Advertisement

Atomic Intentions in Jason + 

  • Daniel Kiss
  • Neil Madden
  • Brian Logan
Part of the Lecture Notes in Computer Science book series (LNCS, volume 6599)

Abstract

We consider interactions between atomic intentions and plan failures in the Jason BDI-based agent programming language. Atomic intentions allow the agent developer to control the execution of intentions in situations where a sequence of actions must be executed ‘atomically’ in order to ensure the success of a plan. However, while atomic intentions in Jason enforce mutual exclusion, they are not atomic operations in the sense understood in conventional programming or in databases, and failure of an atomic plan can leave the agent’s belief and plan bases in an inconsistent state. In this paper we present a new approach to atomic intentions which provides a transactional ‘all-or-nothing’ semantics, and describe its implementation in a new version of Jason, Jason  + . We argue that Jason  +  offers a more predictable semantics for atomic plans in the face of plan failure and can reduce the load on the agent developer by automating simple cases of failure handing, leading to the development of more robust agent programs.

Keywords

Plan Base Multiagent System Atomic Plan Mutual Exclusion Belief Base 
These keywords were added by machine and not by the authors. This process is experimental and the keywords may be updated as the learning algorithm improves.

Preview

Unable to display preview. Download preview PDF.

Unable to display preview. Download preview PDF.

References

  1. 1.
    Bordini, R.H., Hübner, J.F., Wooldridge, M.: Programming Multi-Agent Systems in AgentSpeak using Jason. John Wiley & Sons Ltd. (2007)Google Scholar
  2. 2.
    Rao, A.S.: AgentSpeak(L): BDI Agents Speak Out in a Logical Computable Language. In: Perram, J., Van de Velde, W. (eds.) MAAMAW 1996. LNCS, vol. 1038, pp. 42–55. Springer, Heidelberg (1996)CrossRefGoogle Scholar
  3. 3.
    Bordini, R.H., Hübner, J.F., Vieira, R.: Jason and the Golden Fleece of Agent-Oriented Programming. In: Bordini, R.H., Dastani, M., Dix, J., El Fallah Seghrouchni, A. (eds.) Multi-Agent Programming: Languages, Platforms and Applications. Springer, Heidelberg (2005)CrossRefGoogle Scholar
  4. 4.
    Madden, N., Logan, B.: Modularity and Compositionality in Jason. In: Braubach, L., Briot, J.-P., Thangarajah, J. (eds.) ProMAS 2009. LNCS (LNAI), vol. 5919, pp. 237–253. Springer, Heidelberg (2010)CrossRefGoogle Scholar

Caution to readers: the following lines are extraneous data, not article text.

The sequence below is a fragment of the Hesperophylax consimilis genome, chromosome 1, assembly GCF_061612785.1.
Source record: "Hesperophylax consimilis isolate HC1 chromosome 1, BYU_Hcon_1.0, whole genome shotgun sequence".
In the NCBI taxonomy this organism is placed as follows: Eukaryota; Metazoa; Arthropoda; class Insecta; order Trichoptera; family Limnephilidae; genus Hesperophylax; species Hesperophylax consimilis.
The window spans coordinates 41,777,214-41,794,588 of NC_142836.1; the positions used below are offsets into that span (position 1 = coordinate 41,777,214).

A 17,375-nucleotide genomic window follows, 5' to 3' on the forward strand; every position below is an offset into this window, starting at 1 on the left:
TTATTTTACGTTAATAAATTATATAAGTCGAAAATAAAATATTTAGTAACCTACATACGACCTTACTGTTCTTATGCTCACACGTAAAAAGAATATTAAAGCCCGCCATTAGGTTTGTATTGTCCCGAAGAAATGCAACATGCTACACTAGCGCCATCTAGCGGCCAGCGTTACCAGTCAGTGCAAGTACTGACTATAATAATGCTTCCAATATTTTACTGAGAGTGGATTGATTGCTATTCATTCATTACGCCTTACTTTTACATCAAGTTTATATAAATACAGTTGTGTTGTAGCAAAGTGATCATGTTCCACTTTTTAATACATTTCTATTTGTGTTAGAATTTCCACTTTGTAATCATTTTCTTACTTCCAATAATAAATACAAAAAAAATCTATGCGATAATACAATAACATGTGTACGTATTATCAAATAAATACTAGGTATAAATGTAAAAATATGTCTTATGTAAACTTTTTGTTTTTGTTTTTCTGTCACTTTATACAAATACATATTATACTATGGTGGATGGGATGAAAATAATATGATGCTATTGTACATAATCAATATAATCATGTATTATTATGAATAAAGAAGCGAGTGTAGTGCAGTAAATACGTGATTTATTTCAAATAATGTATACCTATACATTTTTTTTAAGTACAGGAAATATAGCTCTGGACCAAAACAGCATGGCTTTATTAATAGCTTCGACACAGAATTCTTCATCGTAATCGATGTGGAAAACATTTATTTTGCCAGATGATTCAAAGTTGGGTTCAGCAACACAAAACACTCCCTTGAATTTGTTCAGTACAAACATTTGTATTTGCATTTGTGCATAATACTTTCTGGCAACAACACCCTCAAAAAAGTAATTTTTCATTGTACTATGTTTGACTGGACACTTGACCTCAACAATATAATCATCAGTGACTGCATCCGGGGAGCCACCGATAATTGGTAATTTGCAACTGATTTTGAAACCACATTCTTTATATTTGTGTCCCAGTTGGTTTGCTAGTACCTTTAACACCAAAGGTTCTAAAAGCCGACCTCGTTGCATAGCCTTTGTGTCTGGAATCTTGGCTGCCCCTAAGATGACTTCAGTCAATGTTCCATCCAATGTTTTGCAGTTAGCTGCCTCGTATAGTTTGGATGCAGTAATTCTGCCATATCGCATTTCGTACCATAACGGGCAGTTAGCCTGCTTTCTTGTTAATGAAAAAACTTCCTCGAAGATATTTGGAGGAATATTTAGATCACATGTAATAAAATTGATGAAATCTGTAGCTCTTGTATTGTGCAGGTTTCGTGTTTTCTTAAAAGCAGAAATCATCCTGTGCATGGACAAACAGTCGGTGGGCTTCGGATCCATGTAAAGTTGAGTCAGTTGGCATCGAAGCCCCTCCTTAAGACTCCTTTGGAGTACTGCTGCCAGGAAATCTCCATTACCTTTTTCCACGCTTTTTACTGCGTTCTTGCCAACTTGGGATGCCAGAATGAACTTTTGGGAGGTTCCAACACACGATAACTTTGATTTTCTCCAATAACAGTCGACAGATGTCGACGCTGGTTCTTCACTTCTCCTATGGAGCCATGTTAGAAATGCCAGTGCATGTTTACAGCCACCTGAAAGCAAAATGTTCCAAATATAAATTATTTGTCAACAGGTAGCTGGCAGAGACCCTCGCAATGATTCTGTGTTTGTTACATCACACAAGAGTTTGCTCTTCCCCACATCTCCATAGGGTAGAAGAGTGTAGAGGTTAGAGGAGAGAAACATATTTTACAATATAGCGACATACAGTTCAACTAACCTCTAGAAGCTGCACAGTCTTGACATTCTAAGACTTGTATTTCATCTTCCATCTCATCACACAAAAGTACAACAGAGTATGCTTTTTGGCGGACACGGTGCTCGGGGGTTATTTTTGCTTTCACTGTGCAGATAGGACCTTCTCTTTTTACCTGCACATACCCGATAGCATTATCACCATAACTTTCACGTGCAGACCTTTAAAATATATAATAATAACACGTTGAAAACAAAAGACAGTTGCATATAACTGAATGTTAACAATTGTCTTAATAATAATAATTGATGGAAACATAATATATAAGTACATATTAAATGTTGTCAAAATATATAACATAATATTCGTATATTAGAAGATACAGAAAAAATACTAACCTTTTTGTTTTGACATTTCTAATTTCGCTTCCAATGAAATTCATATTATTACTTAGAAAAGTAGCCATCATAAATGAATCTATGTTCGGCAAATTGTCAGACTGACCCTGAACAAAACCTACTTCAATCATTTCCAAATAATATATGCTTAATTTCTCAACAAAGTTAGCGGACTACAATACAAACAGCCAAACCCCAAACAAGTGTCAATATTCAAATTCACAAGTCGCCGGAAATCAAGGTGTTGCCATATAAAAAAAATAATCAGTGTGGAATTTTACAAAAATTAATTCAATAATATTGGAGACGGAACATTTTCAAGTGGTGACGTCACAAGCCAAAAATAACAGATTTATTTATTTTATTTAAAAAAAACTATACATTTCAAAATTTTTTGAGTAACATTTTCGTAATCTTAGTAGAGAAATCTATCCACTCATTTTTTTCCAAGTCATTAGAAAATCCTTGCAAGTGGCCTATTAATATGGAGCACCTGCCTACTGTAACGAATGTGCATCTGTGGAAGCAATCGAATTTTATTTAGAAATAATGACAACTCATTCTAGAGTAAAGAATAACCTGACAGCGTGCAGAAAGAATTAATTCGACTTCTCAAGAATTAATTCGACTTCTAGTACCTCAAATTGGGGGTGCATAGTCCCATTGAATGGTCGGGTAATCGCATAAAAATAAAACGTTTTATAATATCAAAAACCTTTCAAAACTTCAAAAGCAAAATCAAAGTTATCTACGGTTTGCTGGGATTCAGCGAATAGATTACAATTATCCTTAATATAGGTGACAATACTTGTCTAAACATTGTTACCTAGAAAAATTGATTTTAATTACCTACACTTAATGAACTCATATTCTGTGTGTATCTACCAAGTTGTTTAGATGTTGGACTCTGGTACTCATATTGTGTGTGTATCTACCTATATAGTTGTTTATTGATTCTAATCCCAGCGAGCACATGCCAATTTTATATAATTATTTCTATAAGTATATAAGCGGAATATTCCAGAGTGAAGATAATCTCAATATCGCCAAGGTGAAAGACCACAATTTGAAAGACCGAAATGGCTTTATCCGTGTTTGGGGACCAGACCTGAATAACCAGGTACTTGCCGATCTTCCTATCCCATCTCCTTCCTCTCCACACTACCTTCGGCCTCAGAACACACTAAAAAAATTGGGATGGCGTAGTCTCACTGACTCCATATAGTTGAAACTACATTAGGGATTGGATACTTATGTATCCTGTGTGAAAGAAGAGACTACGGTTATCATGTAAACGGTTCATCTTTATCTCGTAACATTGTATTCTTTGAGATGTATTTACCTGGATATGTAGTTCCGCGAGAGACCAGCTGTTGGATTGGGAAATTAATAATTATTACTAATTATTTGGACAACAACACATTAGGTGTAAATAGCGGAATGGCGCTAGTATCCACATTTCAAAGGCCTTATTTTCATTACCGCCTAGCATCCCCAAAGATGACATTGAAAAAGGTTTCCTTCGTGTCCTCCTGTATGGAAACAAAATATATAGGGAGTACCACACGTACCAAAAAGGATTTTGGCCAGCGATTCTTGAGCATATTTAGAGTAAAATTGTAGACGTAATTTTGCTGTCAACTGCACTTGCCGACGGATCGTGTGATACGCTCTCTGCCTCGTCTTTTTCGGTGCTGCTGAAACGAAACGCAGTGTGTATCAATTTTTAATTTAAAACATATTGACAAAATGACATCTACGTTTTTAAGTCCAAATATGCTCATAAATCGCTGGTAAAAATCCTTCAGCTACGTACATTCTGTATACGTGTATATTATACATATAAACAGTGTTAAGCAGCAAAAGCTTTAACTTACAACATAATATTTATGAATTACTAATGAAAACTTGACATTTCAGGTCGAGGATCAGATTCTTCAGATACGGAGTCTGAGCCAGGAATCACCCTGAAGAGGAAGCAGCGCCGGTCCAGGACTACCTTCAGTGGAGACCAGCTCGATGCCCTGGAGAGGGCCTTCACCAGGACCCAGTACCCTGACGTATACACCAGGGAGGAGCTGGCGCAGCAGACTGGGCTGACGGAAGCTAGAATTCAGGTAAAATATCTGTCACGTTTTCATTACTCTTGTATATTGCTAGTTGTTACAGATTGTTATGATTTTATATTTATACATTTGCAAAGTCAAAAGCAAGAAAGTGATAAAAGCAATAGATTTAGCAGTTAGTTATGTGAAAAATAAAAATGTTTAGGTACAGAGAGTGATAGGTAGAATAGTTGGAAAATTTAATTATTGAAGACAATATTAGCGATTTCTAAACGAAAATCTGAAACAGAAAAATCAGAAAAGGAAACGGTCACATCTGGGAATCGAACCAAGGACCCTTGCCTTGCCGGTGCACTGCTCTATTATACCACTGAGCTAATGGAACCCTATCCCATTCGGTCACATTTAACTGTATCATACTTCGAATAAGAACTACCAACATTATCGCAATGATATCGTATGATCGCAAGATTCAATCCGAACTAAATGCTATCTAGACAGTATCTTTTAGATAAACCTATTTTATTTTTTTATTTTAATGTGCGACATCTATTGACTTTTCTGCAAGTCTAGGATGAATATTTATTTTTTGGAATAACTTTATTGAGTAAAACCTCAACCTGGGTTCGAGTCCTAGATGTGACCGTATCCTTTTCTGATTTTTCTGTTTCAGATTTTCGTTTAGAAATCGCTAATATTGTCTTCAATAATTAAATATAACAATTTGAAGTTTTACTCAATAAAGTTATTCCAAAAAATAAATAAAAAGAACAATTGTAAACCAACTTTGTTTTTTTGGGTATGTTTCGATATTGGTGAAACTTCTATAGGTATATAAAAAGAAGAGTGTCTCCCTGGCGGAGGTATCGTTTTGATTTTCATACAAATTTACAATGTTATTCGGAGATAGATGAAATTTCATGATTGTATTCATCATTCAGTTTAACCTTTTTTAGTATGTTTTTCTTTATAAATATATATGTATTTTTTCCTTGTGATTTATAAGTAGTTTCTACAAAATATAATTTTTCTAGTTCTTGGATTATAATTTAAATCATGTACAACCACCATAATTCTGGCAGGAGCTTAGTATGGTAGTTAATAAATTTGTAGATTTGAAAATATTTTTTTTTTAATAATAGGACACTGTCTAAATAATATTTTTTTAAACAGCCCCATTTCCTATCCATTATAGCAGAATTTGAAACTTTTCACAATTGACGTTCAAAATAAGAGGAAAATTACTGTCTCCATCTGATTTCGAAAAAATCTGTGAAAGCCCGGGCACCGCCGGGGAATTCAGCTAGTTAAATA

5. 5.
    Bordini, R., Bazzan, A.L.C., de Jannone, R.O., Basso, D.M., Vicari, R.M., Lesser, V.R.: AgentSpeak(XL): efficient intention selection in BDI agents via decision-theoretic task scheduling. In: Proceedings of the First International Conference on Autonomous Agents and Multiagent Systems (AAMAS 2002), pp. 1294–1302. ACM Press, New York (2002)CrossRefGoogle Scholar
  6. 6.
    Ancona, D., Mascardi, V.: Coo-BDI: Extending the BDI Model with Cooperativity. In: Leite, J., Omicini, A., Sterling, L., Torroni, P. (eds.) DALT 2003. LNCS (LNAI), vol. 2990, pp. 109–134. Springer, Heidelberg (2004), doi:10.1007/978-3-540-25932-9_7CrossRefGoogle Scholar
  7. 7.
    Ancona, D., Mascardi, V., Hubner, J.F., Bordini, R.H.: Coo-AgentSpeak: Cooperation in AgentSpeak through plan exchange. In: Proceedings of the Third International Joint Conference on Autonomous Agents and Multiagent Systems (AAMAS 2004), pp. 696–705. IEEE Computer Society, Washington, DC (2004)Google Scholar
  8. 8.
    Bray, T., Hollander, D., Layman, A., Tobin, R.: Namespaces in XML 1.0, 2nd edn. Technical report, W3C (2006), http://www.w3.org/TR/2006/REC-xml-names-20060816
  9. 9.
    Dastani, M.: 2APL: a practical agent programming language. Autonomous Agents and Multi-Agent Systems 16, 214–248 (2008)CrossRefGoogle Scholar
  10. 10.
    Dastani, M., Meyer, J.J.C.: A Practical Agent Programming Language. In: Dastani, M.M., El Fallah Seghrouchni, A., Ricci, A., Winikoff, M. (eds.) ProMAS 2007. LNCS (LNAI), vol. 4908, pp. 107–123. Springer, Heidelberg (2008)CrossRefGoogle Scholar
  11. 11.
    Busetta, P., Rönnquist, R., Hodgson, A., Lucas, A.: JACK intelligent agents - components for intelligent agents in Java. AgentLink Newsletter (2), 2–5 (1992)Google Scholar
  12. 12.
    Morley, D., Myers, K.: The SPARK agent framework. In: Proceedings of the Third International Joint Conference on Autonomous Agents and Multiagent Systems (AAMAS 2004), pp. 714–721. IEEE Computer Society, Washington, DC (2004)Google Scholar
  13. 13.
    Thangarajah, J., Harland, J., Morley, D., Yorke-Smith, N.: Aborting tasks in BDI agents. In: Proceedings of the Sixth International Joint Conference on Autonomous Agents and Multi Agent Systems (AAMAS 2007), Honolulu, HI, pp. 8–15 (May 2007)Google Scholar
  14. 14.
    Thangarajah, J., Harland, J., Morley, D., Yorke-Smith, N.: Suspending and resuming tasks in BDI agents. In: Proceedings of the Seventh International Conference on Autonomous Agents and Multi Agent Systems (AAMAS 2008), Estoril, Portugal, pp. 405–412 (May 2008)Google Scholar

Copyright information

© Springer-Verlag Berlin Heidelberg 2012

Authors and Affiliations

  • Daniel Kiss
    • 1
  • Neil Madden
    • 1
  • Brian Logan
    • 1
  1. 1.School of Computer ScienceUniversity of NottinghamUK

Personalised recommendations